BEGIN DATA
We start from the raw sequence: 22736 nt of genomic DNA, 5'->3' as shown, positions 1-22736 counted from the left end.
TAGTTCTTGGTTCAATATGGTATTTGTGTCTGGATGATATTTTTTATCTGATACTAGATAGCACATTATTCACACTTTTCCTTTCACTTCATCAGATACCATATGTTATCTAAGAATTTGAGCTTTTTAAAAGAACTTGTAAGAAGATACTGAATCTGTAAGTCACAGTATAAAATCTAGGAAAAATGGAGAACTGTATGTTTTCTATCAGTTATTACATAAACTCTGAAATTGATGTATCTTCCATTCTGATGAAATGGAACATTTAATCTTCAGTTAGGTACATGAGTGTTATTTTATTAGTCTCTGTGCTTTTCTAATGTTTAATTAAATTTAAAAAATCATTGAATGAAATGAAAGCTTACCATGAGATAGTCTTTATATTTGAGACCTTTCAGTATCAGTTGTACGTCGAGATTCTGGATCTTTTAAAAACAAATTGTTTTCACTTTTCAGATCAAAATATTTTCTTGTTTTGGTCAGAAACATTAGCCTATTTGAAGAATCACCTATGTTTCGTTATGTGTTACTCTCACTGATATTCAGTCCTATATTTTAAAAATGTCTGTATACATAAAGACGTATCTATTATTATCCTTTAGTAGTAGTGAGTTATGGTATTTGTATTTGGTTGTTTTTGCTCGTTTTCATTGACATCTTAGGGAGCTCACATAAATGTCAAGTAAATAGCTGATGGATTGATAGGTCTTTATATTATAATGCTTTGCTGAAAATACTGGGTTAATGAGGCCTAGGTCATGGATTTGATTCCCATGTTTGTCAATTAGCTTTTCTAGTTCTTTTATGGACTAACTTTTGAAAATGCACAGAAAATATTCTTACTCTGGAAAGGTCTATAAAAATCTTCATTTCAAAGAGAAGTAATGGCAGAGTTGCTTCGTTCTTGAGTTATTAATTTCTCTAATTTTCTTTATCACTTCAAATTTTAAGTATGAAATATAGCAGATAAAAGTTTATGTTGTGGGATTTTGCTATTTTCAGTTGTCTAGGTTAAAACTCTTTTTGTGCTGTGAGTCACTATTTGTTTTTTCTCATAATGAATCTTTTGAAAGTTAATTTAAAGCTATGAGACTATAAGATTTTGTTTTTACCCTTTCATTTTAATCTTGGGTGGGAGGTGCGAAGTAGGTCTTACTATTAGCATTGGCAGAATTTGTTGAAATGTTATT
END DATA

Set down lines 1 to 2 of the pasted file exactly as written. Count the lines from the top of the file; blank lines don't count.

We start from the raw sequence: 22736 nt of genomic DNA, 5'->3' as shown, positions 1-22736 counted from the left end.
TAGTTCTTGGTTCAATATGGTATTTGTGTCTGGATGATATTTTTTATCTGATACTAGATAGCACATTATTCACACTTTTCCTTTCACTTCATCAGATACCATATGTTATCTAAGAATTTGAGCTTTTTAAAAGAACTTGTAAGAAGATACTGAATCTGTAAGTCACAGTATAAAATCTAGGAAAAATGGAGAACTGTATGTTTTCTATCAGTTATTACATAAACTCTGAAATTGATGTATCTTCCATTCTGATGAAATGGAACATTTAATCTTCAGTTAGGTACATGAGTGTTATTTTATTAGTCTCTGTGCTTTTCTAATGTTTAATTAAATTTAAAAAATCATTGAATGAAATGAAAGCTTACCATGAGATAGTCTTTATATTTGAGACCTTTCAGTATCAGTTGTACGTCGAGATTCTGGATCTTTTAAAAACAAATTGTTTTCACTTTTCAGATCAAAATATTTTCTTGTTTTGGTCAGAAACATTAGCCTATTTGAAGAATCACCTATGTTTCGTTATGTGTTACTCTCACTGATATTCAGTCCTATATTTTAAAAATGTCTGTATACATAAAGACGTATCTATTATTATCCTTTAGTAGTAGTGAGTTATGGTATTTGTATTTGGTTGTTTTTGCTCGTTTTCATTGACATCTTAGGGAGCTCACATAAATGTCAAGTAAATAGCTGATGGATTGATAGGTCTTTATATTATAATGCTTTGCTGAAAATACTGGGTTAATGAGGCCTAGGTCATGGATTTGATTCCCATGTTTGTCAATTAGCTTTTCTAGTTCTTTTATGGACTAACTTTTGAAAATGCACAGAAAATATTCTTACTCTGGAAAGGTCTATAAAAATCTTCATTTCAAAGAGAAGTAATGGCAGAGTTGCTTCGTTCTTGAGTTATTAATTTCTCTAATTTTCTTTATCACTTCAAATTTTAAGTATGAAATATAGCAGATAAAAGTTTATGTTGTGGGATTTTGCTATTTTCAGTTGTCTAGGTTAAAACTCTTTTTGTGCTGTGAGTCACTATTTGTTTTTTCTCATAATGAATCTTTTGAAAGTTAATTTAAAGCTATGAGACTATAAGATTTTGTTTTTACCCTTTCATTTTAATCTTGGGTGGGAGGTGCGAAGTAGGTCTTACTATTAGCATTGGCAGAATTTGTTGAAATGTTATT